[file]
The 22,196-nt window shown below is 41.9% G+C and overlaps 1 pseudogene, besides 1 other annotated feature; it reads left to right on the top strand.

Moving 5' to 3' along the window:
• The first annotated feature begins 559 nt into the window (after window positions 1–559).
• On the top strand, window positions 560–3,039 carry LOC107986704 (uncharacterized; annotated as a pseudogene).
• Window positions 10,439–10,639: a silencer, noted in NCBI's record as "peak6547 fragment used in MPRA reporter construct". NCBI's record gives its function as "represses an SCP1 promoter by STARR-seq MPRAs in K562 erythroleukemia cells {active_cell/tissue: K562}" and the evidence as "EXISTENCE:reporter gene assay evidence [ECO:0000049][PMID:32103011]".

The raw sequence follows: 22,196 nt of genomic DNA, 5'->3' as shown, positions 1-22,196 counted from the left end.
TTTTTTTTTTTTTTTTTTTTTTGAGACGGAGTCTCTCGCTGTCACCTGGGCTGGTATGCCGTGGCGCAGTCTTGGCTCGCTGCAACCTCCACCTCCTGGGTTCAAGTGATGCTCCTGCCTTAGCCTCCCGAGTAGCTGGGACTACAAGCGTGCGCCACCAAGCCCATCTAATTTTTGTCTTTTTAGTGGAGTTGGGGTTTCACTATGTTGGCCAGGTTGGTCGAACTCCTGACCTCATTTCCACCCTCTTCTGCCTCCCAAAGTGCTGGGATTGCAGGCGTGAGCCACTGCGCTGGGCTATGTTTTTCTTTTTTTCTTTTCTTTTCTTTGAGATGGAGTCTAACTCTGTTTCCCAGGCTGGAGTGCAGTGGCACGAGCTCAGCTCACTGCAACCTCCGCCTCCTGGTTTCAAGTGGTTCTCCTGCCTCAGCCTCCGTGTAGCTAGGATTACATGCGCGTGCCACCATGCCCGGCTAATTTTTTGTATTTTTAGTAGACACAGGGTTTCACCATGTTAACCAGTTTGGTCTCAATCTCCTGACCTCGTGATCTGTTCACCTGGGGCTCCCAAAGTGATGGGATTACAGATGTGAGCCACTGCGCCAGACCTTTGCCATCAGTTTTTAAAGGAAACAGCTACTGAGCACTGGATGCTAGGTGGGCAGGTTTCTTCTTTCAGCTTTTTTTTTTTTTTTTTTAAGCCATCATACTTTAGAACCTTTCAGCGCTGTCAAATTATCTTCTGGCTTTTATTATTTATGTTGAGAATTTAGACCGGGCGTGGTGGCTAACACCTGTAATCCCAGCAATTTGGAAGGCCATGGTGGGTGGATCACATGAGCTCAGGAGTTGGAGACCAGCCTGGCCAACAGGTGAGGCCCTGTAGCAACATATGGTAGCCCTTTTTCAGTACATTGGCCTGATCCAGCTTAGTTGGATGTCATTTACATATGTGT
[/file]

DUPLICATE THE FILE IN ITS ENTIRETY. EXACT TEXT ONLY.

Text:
The 22,196-nt window shown below is 41.9% G+C and overlaps 1 pseudogene, besides 1 other annotated feature; it reads left to right on the top strand.

Moving 5' to 3' along the window:
• The first annotated feature begins 559 nt into the window (after window positions 1–559).
• On the top strand, window positions 560–3,039 carry LOC107986704 (uncharacterized; annotated as a pseudogene).
• Window positions 10,439–10,639: a silencer, noted in NCBI's record as "peak6547 fragment used in MPRA reporter construct". NCBI's record gives its function as "represses an SCP1 promoter by STARR-seq MPRAs in K562 erythroleukemia cells {active_cell/tissue: K562}" and the evidence as "EXISTENCE:reporter gene assay evidence [ECO:0000049][PMID:32103011]".

The raw sequence follows: 22,196 nt of genomic DNA, 5'->3' as shown, positions 1-22,196 counted from the left end.
TTTTTTTTTTTTTTTTTTTTTTGAGACGGAGTCTCTCGCTGTCACCTGGGCTGGTATGCCGTGGCGCAGTCTTGGCTCGCTGCAACCTCCACCTCCTGGGTTCAAGTGATGCTCCTGCCTTAGCCTCCCGAGTAGCTGGGACTACAAGCGTGCGCCACCAAGCCCATCTAATTTTTGTCTTTTTAGTGGAGTTGGGGTTTCACTATGTTGGCCAGGTTGGTCGAACTCCTGACCTCATTTCCACCCTCTTCTGCCTCCCAAAGTGCTGGGATTGCAGGCGTGAGCCACTGCGCTGGGCTATGTTTTTCTTTTTTTCTTTTCTTTTCTTTGAGATGGAGTCTAACTCTGTTTCCCAGGCTGGAGTGCAGTGGCACGAGCTCAGCTCACTGCAACCTCCGCCTCCTGGTTTCAAGTGGTTCTCCTGCCTCAGCCTCCGTGTAGCTAGGATTACATGCGCGTGCCACCATGCCCGGCTAATTTTTTGTATTTTTAGTAGACACAGGGTTTCACCATGTTAACCAGTTTGGTCTCAATCTCCTGACCTCGTGATCTGTTCACCTGGGGCTCCCAAAGTGATGGGATTACAGATGTGAGCCACTGCGCCAGACCTTTGCCATCAGTTTTTAAAGGAAACAGCTACTGAGCACTGGATGCTAGGTGGGCAGGTTTCTTCTTTCAGCTTTTTTTTTTTTTTTTTTAAGCCATCATACTTTAGAACCTTTCAGCGCTGTCAAATTATCTTCTGGCTTTTATTATTTATGTTGAGAATTTAGACCGGGCGTGGTGGCTAACACCTGTAATCCCAGCAATTTGGAAGGCCATGGTGGGTGGATCACATGAGCTCAGGAGTTGGAGACCAGCCTGGCCAACAGGTGAGGCCCTGTAGCAACATATGGTAGCCCTTTTTCAGTACATTGGCCTGATCCAGCTTAGTTGGATGTCATTTACATATGTGT